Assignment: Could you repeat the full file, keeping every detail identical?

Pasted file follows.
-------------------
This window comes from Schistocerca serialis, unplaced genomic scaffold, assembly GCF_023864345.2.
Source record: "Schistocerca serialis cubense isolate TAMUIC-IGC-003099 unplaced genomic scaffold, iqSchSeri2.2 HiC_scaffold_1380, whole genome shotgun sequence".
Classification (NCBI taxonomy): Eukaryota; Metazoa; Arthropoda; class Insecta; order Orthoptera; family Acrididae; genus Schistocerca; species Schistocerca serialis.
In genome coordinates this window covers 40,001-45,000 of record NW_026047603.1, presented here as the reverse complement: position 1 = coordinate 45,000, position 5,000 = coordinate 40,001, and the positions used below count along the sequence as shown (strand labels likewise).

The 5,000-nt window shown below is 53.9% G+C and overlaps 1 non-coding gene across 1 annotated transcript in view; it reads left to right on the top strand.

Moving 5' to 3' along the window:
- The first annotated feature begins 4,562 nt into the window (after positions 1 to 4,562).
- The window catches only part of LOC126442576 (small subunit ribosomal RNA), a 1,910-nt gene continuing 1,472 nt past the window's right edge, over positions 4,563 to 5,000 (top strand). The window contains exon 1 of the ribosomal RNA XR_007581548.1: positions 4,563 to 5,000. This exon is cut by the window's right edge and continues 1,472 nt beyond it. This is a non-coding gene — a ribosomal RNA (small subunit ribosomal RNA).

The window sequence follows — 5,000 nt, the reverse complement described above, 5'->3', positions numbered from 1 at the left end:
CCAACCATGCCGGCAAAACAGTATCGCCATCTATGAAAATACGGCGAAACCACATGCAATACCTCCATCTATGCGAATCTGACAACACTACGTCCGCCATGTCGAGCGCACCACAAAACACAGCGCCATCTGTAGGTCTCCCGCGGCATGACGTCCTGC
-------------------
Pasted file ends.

This window comes from Schistocerca serialis, unplaced genomic scaffold, assembly GCF_023864345.2.
Source record: "Schistocerca serialis cubense isolate TAMUIC-IGC-003099 unplaced genomic scaffold, iqSchSeri2.2 HiC_scaffold_1380, whole genome shotgun sequence".
Classification (NCBI taxonomy): Eukaryota; Metazoa; Arthropoda; class Insecta; order Orthoptera; family Acrididae; genus Schistocerca; species Schistocerca serialis.
In genome coordinates this window covers 40,001-45,000 of record NW_026047603.1, presented here as the reverse complement: position 1 = coordinate 45,000, position 5,000 = coordinate 40,001, and the positions used below count along the sequence as shown (strand labels likewise).

The 5,000-nt window shown below is 53.9% G+C and overlaps 1 non-coding gene across 1 annotated transcript in view; it reads left to right on the top strand.

Moving 5' to 3' along the window:
- The first annotated feature begins 4,562 nt into the window (after positions 1 to 4,562).
- The window catches only part of LOC126442576 (small subunit ribosomal RNA), a 1,910-nt gene continuing 1,472 nt past the window's right edge, over positions 4,563 to 5,000 (top strand). The window contains exon 1 of the ribosomal RNA XR_007581548.1: positions 4,563 to 5,000. This exon is cut by the window's right edge and continues 1,472 nt beyond it. This is a non-coding gene — a ribosomal RNA (small subunit ribosomal RNA).

The window sequence follows — 5,000 nt, the reverse complement described above, 5'->3', positions numbered from 1 at the left end:
CCAACCATGCCGGCAAAACAGTATCGCCATCTATGAAAATACGGCGAAACCACATGCAATACCTCCATCTATGCGAATCTGACAACACTACGTCCGCCATGTCGAGCGCACCACAAAACACAGCGCCATCTGTAGGTCTCCCGCGGCATGACGTCCTGC